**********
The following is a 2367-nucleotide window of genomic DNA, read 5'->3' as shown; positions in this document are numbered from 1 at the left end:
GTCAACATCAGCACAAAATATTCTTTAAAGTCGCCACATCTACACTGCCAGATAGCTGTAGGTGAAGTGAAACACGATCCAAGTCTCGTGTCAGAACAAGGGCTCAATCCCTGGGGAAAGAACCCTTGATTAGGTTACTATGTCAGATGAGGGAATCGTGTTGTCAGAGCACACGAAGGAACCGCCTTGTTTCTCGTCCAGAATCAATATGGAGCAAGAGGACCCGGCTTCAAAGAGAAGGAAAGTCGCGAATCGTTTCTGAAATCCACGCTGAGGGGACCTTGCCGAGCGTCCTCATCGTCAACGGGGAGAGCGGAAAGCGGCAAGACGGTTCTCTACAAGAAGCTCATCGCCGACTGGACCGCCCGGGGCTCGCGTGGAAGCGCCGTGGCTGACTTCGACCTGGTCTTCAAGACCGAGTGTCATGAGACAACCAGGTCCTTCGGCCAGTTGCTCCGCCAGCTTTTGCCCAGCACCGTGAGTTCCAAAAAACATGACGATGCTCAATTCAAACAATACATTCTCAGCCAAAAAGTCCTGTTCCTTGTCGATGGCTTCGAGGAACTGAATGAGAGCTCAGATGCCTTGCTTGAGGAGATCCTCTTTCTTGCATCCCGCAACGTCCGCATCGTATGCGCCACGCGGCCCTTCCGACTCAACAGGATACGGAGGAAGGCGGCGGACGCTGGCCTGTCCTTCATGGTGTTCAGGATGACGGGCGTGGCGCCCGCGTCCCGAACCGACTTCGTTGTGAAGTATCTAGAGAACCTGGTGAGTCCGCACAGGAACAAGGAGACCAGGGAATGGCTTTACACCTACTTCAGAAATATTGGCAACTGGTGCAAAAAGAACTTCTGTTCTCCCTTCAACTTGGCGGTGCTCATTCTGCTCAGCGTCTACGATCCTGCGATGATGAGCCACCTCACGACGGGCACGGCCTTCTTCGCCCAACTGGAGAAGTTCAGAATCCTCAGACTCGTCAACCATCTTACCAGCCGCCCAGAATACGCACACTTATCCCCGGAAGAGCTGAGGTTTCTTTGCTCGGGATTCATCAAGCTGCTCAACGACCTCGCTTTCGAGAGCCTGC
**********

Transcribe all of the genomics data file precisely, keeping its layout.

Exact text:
The following is a 2367-nucleotide window of genomic DNA, read 5'->3' as shown; positions in this document are numbered from 1 at the left end:
GTCAACATCAGCACAAAATATTCTTTAAAGTCGCCACATCTACACTGCCAGATAGCTGTAGGTGAAGTGAAACACGATCCAAGTCTCGTGTCAGAACAAGGGCTCAATCCCTGGGGAAAGAACCCTTGATTAGGTTACTATGTCAGATGAGGGAATCGTGTTGTCAGAGCACACGAAGGAACCGCCTTGTTTCTCGTCCAGAATCAATATGGAGCAAGAGGACCCGGCTTCAAAGAGAAGGAAAGTCGCGAATCGTTTCTGAAATCCACGCTGAGGGGACCTTGCCGAGCGTCCTCATCGTCAACGGGGAGAGCGGAAAGCGGCAAGACGGTTCTCTACAAGAAGCTCATCGCCGACTGGACCGCCCGGGGCTCGCGTGGAAGCGCCGTGGCTGACTTCGACCTGGTCTTCAAGACCGAGTGTCATGAGACAACCAGGTCCTTCGGCCAGTTGCTCCGCCAGCTTTTGCCCAGCACCGTGAGTTCCAAAAAACATGACGATGCTCAATTCAAACAATACATTCTCAGCCAAAAAGTCCTGTTCCTTGTCGATGGCTTCGAGGAACTGAATGAGAGCTCAGATGCCTTGCTTGAGGAGATCCTCTTTCTTGCATCCCGCAACGTCCGCATCGTATGCGCCACGCGGCCCTTCCGACTCAACAGGATACGGAGGAAGGCGGCGGACGCTGGCCTGTCCTTCATGGTGTTCAGGATGACGGGCGTGGCGCCCGCGTCCCGAACCGACTTCGTTGTGAAGTATCTAGAGAACCTGGTGAGTCCGCACAGGAACAAGGAGACCAGGGAATGGCTTTACACCTACTTCAGAAATATTGGCAACTGGTGCAAAAAGAACTTCTGTTCTCCCTTCAACTTGGCGGTGCTCATTCTGCTCAGCGTCTACGATCCTGCGATGATGAGCCACCTCACGACGGGCACGGCCTTCTTCGCCCAACTGGAGAAGTTCAGAATCCTCAGACTCGTCAACCATCTTACCAGCCGCCCAGAATACGCACACTTATCCCCGGAAGAGCTGAGGTTTCTTTGCTCGGGATTCATCAAGCTGCTCAACGACCTCGCTTTCGAGAGCCTGC